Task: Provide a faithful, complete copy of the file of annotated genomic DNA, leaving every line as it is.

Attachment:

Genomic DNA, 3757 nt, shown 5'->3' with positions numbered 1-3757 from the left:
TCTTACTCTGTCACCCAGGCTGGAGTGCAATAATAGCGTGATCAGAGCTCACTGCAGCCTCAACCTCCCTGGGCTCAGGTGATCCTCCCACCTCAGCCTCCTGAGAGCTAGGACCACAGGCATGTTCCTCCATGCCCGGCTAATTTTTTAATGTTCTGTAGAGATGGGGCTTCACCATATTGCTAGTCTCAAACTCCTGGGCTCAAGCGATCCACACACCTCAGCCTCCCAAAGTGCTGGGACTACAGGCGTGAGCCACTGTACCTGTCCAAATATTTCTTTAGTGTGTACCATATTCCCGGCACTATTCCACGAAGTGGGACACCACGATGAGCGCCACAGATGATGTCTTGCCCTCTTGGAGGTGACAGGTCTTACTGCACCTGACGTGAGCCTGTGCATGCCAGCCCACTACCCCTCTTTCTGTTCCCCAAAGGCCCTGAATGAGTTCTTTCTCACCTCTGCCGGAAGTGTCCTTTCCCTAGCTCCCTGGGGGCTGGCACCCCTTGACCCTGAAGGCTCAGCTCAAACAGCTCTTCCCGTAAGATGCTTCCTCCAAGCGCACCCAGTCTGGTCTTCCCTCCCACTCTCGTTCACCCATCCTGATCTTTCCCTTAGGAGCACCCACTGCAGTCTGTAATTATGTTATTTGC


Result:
Genomic DNA, 3757 nt, shown 5'->3' with positions numbered 1-3757 from the left:
TCTTACTCTGTCACCCAGGCTGGAGTGCAATAATAGCGTGATCAGAGCTCACTGCAGCCTCAACCTCCCTGGGCTCAGGTGATCCTCCCACCTCAGCCTCCTGAGAGCTAGGACCACAGGCATGTTCCTCCATGCCCGGCTAATTTTTTAATGTTCTGTAGAGATGGGGCTTCACCATATTGCTAGTCTCAAACTCCTGGGCTCAAGCGATCCACACACCTCAGCCTCCCAAAGTGCTGGGACTACAGGCGTGAGCCACTGTACCTGTCCAAATATTTCTTTAGTGTGTACCATATTCCCGGCACTATTCCACGAAGTGGGACACCACGATGAGCGCCACAGATGATGTCTTGCCCTCTTGGAGGTGACAGGTCTTACTGCACCTGACGTGAGCCTGTGCATGCCAGCCCACTACCCCTCTTTCTGTTCCCCAAAGGCCCTGAATGAGTTCTTTCTCACCTCTGCCGGAAGTGTCCTTTCCCTAGCTCCCTGGGGGCTGGCACCCCTTGACCCTGAAGGCTCAGCTCAAACAGCTCTTCCCGTAAGATGCTTCCTCCAAGCGCACCCAGTCTGGTCTTCCCTCCCACTCTCGTTCACCCATCCTGATCTTTCCCTTAGGAGCACCCACTGCAGTCTGTAATTATGTTATTTGC